Is Tesla D870 compatible with Vista x64?


Still struggling with Vista x64 here…
I have GeForce 8600GT + Tesla D870. Latest CUDA drivers installed from the website.
When I run deviceQuery.exe from the CUDA SDK it only detects the GeForce and doesn’t detect the Tesla. Debugging confirms that only one card is being detected here.
Things I’ve done:

  1. Reinstalled the driver. Didn’t work.
  2. The Tesla installation CD doesn’t work at all (Error message says that the installation is only for Windows XP).
  3. NVIDIA Control Panel -> System Information, detects all the cards properly.
  4. gpuZ - detects all the cards properly.

Any ideas?



I just found this:

Where Sumit Gupta says:
“We are actively working on supporting Tesla under Vista. We expect full support within a few months.”.

Any updated estimate on this matter? It took me quite a while to set up this system here with Vista x64, it’s quite disappointing to realize that Tesla drivers do not work under Vista… The irony here is that Tesla is really useless under XP 32 bit because of physical address extension issues (Out of my RAM’s 4GB, I only have 1.5GB left with all the cards installed, I had a post about it in these forums somewhere). The memory issue is solved in x64 systems. Will I be forced to switch to XP x64? I’m not so enthusiastic about that…

I would love to know if there’s some kind of a roadmap for the Vista support so I could plan my next move here…



2.1 beta should add official Vista support, so it should be available in a matter of weeks. However, I think that XP x64 is still the best way to go.

Where do I sign up as an Alpha tester to get the first release…? :-).

I’m not inclined to go for the now really outdated XP. I think I will stay with Vista and just wait for the next CUDA driver… If it’s just a matter of weeks then I’m willing to wait…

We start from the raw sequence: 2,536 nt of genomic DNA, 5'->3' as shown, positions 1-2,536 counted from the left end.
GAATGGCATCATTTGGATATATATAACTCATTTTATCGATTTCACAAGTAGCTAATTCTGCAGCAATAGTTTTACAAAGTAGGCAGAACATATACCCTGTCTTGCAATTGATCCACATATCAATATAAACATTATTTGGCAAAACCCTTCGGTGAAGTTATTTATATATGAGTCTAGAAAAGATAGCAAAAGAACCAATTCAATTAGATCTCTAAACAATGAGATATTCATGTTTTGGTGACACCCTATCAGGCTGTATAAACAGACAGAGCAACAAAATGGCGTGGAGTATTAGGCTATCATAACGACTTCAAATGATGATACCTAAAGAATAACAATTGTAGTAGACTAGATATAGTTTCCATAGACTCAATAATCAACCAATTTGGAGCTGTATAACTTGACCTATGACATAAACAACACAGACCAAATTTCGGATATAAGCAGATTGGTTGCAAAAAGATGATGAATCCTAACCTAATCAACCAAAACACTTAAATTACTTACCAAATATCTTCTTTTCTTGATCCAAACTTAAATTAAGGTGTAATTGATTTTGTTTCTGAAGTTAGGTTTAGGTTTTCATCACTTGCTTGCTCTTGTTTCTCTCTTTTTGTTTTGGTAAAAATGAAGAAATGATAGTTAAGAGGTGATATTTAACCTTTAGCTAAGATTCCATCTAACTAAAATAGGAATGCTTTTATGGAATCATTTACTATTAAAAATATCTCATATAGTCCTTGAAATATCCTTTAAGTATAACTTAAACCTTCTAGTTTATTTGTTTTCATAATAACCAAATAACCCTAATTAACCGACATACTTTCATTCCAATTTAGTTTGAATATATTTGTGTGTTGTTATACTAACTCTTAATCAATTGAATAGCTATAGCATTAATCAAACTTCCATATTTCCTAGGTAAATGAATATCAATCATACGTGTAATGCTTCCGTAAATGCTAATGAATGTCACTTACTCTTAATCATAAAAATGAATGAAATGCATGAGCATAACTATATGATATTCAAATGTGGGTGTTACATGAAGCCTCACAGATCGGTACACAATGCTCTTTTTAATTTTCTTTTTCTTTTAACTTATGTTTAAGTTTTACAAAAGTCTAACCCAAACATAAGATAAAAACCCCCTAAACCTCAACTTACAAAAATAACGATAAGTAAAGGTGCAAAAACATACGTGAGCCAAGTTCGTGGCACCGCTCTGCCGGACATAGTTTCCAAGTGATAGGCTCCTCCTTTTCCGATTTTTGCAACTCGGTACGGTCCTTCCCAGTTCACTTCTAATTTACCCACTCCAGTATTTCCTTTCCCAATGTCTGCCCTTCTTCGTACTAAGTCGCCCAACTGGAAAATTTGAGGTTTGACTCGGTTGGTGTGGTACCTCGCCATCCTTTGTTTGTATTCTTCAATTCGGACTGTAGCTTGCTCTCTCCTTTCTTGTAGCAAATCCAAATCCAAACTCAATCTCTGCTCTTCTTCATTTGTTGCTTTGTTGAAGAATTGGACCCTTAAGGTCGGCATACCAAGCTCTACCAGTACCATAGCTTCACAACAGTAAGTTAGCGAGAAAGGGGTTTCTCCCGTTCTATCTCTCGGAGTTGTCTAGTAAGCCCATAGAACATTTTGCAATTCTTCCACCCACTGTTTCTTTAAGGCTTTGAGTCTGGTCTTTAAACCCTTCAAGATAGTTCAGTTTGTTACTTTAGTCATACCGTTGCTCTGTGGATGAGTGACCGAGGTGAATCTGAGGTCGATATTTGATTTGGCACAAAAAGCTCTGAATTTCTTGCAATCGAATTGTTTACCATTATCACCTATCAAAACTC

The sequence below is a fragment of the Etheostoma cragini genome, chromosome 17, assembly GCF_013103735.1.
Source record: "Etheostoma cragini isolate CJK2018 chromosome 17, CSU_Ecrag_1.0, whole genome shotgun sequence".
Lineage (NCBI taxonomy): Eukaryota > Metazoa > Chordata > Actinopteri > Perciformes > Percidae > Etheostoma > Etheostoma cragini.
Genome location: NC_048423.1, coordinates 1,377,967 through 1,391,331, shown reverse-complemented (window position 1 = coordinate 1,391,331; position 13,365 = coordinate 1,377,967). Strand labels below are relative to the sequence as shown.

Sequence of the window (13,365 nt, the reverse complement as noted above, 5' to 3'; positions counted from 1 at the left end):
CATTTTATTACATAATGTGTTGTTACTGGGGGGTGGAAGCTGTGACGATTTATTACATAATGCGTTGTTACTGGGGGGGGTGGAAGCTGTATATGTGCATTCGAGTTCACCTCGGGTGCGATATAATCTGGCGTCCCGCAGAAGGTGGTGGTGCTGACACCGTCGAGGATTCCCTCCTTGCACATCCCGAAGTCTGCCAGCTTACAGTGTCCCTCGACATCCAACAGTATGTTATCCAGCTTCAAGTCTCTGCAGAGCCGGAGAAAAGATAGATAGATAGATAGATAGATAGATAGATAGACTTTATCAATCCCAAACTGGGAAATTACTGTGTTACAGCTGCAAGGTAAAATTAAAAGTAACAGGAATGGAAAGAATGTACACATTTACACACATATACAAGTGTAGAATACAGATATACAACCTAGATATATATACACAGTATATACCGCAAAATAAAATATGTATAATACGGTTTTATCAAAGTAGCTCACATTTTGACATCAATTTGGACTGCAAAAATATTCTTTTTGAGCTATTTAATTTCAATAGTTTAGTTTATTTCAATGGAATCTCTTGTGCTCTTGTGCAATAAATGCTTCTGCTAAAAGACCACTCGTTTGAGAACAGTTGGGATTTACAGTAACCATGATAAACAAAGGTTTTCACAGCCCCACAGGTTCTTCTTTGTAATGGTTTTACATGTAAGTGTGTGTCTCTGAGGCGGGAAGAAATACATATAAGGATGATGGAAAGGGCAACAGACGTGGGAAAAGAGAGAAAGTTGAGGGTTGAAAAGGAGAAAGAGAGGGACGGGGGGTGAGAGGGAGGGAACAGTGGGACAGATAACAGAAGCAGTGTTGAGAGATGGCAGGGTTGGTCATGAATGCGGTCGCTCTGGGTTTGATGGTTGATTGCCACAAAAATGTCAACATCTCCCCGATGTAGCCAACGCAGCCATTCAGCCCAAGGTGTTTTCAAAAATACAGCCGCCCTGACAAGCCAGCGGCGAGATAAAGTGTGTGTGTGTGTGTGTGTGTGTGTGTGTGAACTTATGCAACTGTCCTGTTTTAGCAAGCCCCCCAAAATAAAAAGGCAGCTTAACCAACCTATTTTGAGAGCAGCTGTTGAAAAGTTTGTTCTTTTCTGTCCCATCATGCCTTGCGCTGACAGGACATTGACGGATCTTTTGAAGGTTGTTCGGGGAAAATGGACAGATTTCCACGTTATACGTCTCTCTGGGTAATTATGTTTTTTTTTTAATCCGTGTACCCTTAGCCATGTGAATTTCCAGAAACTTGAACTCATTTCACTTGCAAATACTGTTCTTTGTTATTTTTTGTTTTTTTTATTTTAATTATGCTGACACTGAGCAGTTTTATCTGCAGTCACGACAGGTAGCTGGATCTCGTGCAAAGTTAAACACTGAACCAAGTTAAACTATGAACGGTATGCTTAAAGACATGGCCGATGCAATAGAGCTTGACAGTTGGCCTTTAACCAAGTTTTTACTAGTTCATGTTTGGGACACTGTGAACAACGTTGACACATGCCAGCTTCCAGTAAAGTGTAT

There are non-trivial issues with Vista versus all other OSes, the most prominent being that for the immediate future all GPUs will have a watchdog timer enabled (that may be shorter than other OSes).

Just an FYI.

edit: okay this is not entirely true, apparently you can change the watchdog timer behavior via a registry key:…dm_timeout.mspx

the driver team called me an idiot because I didn’t know about this!

First, have you tried it? It has been mentioned on the forums before, but I can’t think of a single case where someone said “yes, this works”.

Curiosity killed the cat, so I just had to try it out: Running CUDA 2.0 (178.08) on vista64 I wrote a test app that runs increasingly longer kernels. I tried changing TrdDelay to 0xA with no effect. I tried changing TrdLevel to 0 (off) with no effect. I even rebooted between changes just in case.

Second (assuming that the reg keys did work), for apps professional distributed to end users I don’t see it as a viable option. Microsoft lists these keys as for testing purposes only. And mucking about in the hardware registry settings is not something that I would want typical user software doing. Software that does that is usually clearly labeled as hardware tweaking software and comes with all sorts of warnings when you start it up.

Let’s not talk in generalities. But yes, the watchdog timer is a useful feature that increases system reliability. It’d be a shame if it had to be removed to use CUDA.

Plus, this is something I wondered about but never answered myself because I take the timer as a given – If a kernel is stuck in an infinite loop, how do you manually kill it?

The only way I know of is by resetting the computer…

In linux, Ctrl-C works great. I’ve never tried this in windows as I’ve never run on a system without a watchdog in windows.